Sweet Potato–Sage Country Bread

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  • Level: Intermediate
  • Total: 2 hr 15 min (plus 4 hr rising)
  • Active: 40 min
  • Yield: One large boule



  1. Mix 1 cup bread flour, 1/4 teaspoon yeast and 2/3 cup warm water in a large bowl. Cover with plastic wrap and set aside until it rises and looks very bubbly, 2 hours.
  2. Meanwhile, prick the sweet potato in a few places with a knife and microwave until tender, 8 to 10 minutes. Let cool slightly. Peel the potato and transfer to a food processor along with the olive oil and pinch of salt; puree until very smooth. (You should have about 1 cup puree; if you have more than 1 cup, reserve the extra for another use.)
  3. Stir the yeast mixture with a spoon to deflate it, then add the remaining 2/3 cup warm water and 1 1/2 teaspoons yeast and stir. Add 2 1/2 more cups bread flour, the sage, sugar and remaining 2 1/2 teaspoons salt; mix until the dough is shaggy and there is no dry flour in the bowl. Let stand until the flour absorbs some of the liquid, 5 minutes.
  4. Put the remaining 3/4 cup flour in a small dish for kneading. Lightly dust a work surface with some of the flour and turn out the dough onto the surface. Lightly flour the top of the dough. Knead the dough, adding a little bit of the flour as needed, until very smooth, elastic and a little tacky, about 5 minutes. (Alternatively, you can knead the dough in a stand mixer with the dough hook on medium speed for about 5 minutes.)
  5. Generously flour the surface under the dough, then pat the dough into a rough square. Top with about half of the sweet potato puree. Pull and fold the edges of the dough over the puree and then begin to knead together (it will get messy at first but the dough will come together). Add more flour as needed to knead and swirl the puree into the dough, about 1 minute (use a dough scraper or butter knife to scrape up any puree that comes out and add it back to the dough). Pat the dough flat and add the remaining puree. Keep kneading the dough, using the remaining flour, until the puree is mixed in but not fully blended and the dough comes back into a ball, 2 to 5 minutes (it’s OK if the surface is a little rough). Put smooth-side up in a lightly oiled large bowl, turning to coat. Cover the bowl with plastic wrap and let rise until doubled in size, 1 to 2 hours.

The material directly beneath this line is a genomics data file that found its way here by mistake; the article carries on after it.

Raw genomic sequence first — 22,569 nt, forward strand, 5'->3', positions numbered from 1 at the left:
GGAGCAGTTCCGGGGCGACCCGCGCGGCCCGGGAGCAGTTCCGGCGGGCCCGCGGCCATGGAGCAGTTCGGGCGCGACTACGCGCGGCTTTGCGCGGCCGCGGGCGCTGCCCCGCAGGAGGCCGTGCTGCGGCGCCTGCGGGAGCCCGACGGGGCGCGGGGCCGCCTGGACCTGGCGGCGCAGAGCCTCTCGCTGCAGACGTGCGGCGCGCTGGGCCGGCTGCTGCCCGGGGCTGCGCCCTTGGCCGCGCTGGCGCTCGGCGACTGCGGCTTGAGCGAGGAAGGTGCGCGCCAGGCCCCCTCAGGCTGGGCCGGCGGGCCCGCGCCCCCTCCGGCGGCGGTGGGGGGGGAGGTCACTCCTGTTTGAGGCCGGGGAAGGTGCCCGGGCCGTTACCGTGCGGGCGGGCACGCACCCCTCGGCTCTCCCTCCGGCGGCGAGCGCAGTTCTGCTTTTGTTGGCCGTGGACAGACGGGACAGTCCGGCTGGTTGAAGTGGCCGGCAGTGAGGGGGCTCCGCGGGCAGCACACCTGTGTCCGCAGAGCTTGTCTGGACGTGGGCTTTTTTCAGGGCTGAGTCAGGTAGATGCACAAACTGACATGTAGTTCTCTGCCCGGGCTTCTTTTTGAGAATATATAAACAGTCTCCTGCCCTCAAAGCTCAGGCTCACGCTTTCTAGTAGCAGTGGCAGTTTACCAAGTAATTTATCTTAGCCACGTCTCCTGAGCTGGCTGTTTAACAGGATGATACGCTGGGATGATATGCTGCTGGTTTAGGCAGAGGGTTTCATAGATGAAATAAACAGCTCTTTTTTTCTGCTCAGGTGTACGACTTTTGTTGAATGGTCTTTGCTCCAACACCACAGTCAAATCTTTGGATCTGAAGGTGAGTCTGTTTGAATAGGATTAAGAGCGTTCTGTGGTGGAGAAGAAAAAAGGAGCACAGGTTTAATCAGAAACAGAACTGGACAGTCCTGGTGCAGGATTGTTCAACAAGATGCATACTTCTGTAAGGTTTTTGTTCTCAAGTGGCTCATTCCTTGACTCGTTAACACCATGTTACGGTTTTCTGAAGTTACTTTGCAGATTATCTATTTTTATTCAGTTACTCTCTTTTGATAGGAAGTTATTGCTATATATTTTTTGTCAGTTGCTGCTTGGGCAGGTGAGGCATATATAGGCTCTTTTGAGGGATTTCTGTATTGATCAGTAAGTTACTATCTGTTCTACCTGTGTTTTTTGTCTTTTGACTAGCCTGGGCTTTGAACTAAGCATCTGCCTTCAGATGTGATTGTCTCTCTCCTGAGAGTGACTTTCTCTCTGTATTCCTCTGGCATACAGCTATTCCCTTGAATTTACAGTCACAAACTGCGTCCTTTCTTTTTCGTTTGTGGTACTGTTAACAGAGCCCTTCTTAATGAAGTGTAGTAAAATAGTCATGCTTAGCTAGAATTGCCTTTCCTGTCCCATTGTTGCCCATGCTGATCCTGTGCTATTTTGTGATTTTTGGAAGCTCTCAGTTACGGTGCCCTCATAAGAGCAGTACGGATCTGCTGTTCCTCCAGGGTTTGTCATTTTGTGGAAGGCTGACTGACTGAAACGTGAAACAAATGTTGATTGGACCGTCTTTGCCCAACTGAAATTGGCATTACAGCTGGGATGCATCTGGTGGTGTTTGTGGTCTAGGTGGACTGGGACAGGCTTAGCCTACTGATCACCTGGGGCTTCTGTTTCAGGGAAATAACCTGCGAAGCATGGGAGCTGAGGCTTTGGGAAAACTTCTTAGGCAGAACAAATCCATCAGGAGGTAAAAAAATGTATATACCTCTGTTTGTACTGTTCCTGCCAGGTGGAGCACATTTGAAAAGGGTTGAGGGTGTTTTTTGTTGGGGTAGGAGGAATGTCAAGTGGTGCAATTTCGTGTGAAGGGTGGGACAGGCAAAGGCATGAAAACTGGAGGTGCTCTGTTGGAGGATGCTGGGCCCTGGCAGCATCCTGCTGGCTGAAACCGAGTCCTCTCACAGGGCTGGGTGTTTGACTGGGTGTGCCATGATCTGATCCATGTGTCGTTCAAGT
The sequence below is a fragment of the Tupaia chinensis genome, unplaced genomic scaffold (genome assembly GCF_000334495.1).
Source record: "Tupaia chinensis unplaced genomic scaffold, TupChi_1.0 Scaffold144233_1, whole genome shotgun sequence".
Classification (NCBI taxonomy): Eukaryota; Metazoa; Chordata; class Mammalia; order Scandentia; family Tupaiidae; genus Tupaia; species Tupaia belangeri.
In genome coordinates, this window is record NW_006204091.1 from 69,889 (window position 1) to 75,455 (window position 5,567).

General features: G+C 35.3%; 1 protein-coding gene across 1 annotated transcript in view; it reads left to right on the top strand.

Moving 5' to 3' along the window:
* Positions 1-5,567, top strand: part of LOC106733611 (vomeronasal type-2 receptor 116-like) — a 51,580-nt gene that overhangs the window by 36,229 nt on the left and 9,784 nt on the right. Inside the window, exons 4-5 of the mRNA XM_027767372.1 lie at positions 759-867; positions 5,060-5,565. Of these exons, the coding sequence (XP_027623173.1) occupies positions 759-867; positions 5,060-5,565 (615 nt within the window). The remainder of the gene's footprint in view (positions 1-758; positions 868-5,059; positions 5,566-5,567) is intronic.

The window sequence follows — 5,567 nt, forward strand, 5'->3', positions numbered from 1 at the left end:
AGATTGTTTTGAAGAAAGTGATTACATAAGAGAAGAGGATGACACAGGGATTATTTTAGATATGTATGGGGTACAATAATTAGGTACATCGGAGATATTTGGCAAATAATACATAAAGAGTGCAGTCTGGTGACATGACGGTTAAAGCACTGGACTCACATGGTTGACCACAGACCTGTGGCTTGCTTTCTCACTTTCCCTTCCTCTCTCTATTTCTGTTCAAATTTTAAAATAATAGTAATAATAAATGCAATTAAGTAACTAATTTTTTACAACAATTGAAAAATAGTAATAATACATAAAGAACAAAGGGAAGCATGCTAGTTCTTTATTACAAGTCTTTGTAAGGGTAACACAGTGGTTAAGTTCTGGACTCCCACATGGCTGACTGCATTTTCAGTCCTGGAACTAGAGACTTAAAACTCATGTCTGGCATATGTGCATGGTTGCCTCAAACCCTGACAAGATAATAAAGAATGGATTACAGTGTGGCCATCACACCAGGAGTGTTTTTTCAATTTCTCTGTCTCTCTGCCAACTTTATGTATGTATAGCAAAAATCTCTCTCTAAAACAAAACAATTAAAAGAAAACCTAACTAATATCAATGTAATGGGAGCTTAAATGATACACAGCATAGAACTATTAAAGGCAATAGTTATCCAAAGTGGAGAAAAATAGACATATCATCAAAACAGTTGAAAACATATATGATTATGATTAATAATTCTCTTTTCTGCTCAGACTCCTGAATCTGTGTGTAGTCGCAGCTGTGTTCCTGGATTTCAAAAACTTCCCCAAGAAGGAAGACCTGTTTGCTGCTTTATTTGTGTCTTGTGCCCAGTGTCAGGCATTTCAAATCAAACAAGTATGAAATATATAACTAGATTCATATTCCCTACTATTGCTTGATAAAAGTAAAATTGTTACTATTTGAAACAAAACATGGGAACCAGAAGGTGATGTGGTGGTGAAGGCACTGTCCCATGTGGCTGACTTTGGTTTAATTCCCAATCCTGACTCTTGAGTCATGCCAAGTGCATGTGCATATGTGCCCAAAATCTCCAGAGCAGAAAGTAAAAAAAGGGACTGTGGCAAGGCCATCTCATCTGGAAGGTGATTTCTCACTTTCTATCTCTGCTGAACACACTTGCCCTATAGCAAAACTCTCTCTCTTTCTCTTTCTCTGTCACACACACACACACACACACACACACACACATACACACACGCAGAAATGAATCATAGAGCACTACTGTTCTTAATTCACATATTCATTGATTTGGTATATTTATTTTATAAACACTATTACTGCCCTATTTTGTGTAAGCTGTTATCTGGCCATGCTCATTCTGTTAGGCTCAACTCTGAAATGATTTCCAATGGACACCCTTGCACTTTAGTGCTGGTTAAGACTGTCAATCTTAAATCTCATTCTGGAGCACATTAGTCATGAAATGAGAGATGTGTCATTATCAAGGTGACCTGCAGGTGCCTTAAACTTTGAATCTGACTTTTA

6. Gently turn out the dough onto a lightly floured surface. Gently press the dough to deflate it. Stretch and pull the edges into the middle of the dough, starting with two sides, then two other sides; repeat until the dough looks like a round. Using a bench scraper, turn over the dough onto a spot with little to no flour. Cup your hands around the dough and gently pull the dough toward you about 1 inch. Rotate the dough a bit and gently pull toward you again. Continue with five to seven pulls. The dough should sit a bit taller than before and the top should feel taut.
  7. Line a large bowl with a clean towel and dust with flour. Add the dough seam-side up, dust with flour, then cover with plastic wrap. Set aside until it’s puffy and rises by about 50 percent, about 1 hour. (If the temperature is higher than 75˚ F, let rise in the refrigerator.)
  8. Place a large Dutch oven on the middle oven rack; preheat to 450˚ F. Uncover the dough and brush off any excess flour from the bottom. Dust the top with cornmeal. Put a piece of parchment against the dough and then carefully flip it out onto the parchment. Trim the parchment so it fits inside the Dutch oven, leaving enough parchment around the dough for you to lift it. Carefully remove the Dutch oven from the oven and transfer the dough to the hot pot using the excess parchment. Cut a long slash in the top of the dough with a sharp knife, about 1/4 inch deep.
  9. Cover the pot and bake the bread 15 minutes. Uncover and bake until the bread is golden brown and feels hard and hollow when tapped, 15 to 20 more minutes. Let the bread cool in the pot, 5 to 10 minutes. Using a large metal spatula, transfer the bread to a rack to cool, at least 1 hour; the crust will soften slightly.